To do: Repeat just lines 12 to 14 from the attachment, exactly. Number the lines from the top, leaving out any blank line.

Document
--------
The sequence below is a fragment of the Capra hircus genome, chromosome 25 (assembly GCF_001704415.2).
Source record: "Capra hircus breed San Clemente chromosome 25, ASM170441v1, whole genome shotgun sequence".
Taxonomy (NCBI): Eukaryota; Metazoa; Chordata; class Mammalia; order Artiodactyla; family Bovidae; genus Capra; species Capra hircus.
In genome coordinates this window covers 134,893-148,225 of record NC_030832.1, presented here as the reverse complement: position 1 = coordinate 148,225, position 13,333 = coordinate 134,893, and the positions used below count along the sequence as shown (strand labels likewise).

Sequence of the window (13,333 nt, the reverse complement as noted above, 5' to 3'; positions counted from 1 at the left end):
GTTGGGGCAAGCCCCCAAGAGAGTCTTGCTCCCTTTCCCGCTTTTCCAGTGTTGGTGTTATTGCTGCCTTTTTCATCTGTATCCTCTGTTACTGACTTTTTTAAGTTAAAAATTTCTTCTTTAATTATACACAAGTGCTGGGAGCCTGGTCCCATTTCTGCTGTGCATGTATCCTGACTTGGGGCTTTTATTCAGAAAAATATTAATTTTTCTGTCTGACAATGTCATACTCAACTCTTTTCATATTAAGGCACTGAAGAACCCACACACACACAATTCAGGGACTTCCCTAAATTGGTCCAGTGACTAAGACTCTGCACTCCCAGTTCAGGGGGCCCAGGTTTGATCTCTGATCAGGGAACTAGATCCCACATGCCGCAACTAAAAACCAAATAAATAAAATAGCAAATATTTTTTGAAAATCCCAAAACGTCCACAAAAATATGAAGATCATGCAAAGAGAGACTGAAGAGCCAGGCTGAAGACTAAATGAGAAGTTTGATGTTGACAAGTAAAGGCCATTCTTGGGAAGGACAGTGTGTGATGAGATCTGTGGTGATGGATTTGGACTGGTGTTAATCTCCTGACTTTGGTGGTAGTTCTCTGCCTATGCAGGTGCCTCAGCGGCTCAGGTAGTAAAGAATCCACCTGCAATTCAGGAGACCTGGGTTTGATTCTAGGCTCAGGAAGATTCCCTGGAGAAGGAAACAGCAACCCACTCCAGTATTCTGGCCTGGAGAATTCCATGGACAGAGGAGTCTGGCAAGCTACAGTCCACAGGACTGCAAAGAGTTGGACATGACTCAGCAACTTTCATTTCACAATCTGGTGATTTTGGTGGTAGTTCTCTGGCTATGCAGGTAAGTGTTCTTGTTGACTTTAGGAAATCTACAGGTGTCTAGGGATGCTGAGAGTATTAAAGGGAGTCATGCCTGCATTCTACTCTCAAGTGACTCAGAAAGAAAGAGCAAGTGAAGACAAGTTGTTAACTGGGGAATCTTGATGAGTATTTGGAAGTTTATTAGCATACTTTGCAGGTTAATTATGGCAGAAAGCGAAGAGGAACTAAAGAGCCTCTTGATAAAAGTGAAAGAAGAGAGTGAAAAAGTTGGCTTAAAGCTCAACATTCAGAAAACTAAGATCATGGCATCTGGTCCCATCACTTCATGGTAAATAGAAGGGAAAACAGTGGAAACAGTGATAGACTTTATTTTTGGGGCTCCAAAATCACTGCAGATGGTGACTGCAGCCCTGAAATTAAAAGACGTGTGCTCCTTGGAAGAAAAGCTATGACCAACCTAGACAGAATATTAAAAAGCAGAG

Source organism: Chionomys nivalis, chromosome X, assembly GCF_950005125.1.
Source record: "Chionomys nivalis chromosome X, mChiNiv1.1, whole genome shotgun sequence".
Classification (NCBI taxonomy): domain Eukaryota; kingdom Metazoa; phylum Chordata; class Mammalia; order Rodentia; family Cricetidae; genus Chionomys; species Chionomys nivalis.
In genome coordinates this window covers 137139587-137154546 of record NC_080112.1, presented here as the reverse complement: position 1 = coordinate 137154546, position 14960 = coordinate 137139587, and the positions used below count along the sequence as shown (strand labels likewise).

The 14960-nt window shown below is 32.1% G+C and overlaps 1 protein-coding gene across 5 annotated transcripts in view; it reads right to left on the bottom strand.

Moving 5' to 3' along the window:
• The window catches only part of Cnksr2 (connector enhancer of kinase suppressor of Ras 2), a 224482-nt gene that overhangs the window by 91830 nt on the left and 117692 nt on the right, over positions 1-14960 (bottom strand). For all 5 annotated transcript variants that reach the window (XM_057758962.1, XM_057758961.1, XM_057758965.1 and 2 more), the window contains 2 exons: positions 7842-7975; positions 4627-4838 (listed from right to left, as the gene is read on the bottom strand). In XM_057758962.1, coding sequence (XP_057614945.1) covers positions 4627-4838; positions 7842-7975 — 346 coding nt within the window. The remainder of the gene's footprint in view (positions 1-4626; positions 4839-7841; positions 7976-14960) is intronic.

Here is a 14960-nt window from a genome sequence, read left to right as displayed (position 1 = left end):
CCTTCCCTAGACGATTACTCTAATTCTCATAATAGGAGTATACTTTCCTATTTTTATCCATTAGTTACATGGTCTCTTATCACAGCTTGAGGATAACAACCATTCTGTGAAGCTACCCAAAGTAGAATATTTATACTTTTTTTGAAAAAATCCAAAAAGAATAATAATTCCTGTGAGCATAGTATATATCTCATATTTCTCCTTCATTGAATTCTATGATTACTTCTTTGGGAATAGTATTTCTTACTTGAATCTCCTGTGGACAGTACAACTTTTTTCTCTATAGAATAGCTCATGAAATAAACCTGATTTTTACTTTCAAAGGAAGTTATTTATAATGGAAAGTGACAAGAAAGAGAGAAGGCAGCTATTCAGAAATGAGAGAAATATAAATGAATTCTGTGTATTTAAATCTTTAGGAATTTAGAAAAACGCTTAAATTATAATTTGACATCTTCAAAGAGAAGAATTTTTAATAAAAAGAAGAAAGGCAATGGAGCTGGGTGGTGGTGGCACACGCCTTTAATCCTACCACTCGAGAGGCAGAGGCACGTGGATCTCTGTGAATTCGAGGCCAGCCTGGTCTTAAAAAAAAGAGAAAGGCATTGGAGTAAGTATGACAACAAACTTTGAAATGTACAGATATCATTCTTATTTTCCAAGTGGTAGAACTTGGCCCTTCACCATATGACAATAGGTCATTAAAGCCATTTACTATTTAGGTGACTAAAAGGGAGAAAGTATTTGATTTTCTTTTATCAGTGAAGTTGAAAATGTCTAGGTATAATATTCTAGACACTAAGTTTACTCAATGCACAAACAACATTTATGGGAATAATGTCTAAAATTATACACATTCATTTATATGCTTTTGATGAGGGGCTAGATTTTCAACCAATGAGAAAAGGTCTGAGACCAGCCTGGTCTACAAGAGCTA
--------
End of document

Moving 5' to 3' along the window:
• The window catches only part of Cnksr2 (connector enhancer of kinase suppressor of Ras 2), a 224482-nt gene that overhangs the window by 91830 nt on the left and 117692 nt on the right, over positions 1-14960 (bottom strand). For all 5 annotated transcript variants that reach the window (XM_057758962.1, XM_057758961.1, XM_057758965.1 and 2 more), the window contains 2 exons: positions 7842-7975; positions 4627-4838 (listed from right to left, as the gene is read on the bottom strand). In XM_057758962.1, coding sequence (XP_057614945.1) covers positions 4627-4838; positions 7842-7975 — 346 coding nt within the window. The remainder of the gene's footprint in view (positions 1-4626; positions 4839-7841; positions 7976-14960) is intronic.

Here is a 14960-nt window from a genome sequence, read left to right as displayed (position 1 = left end):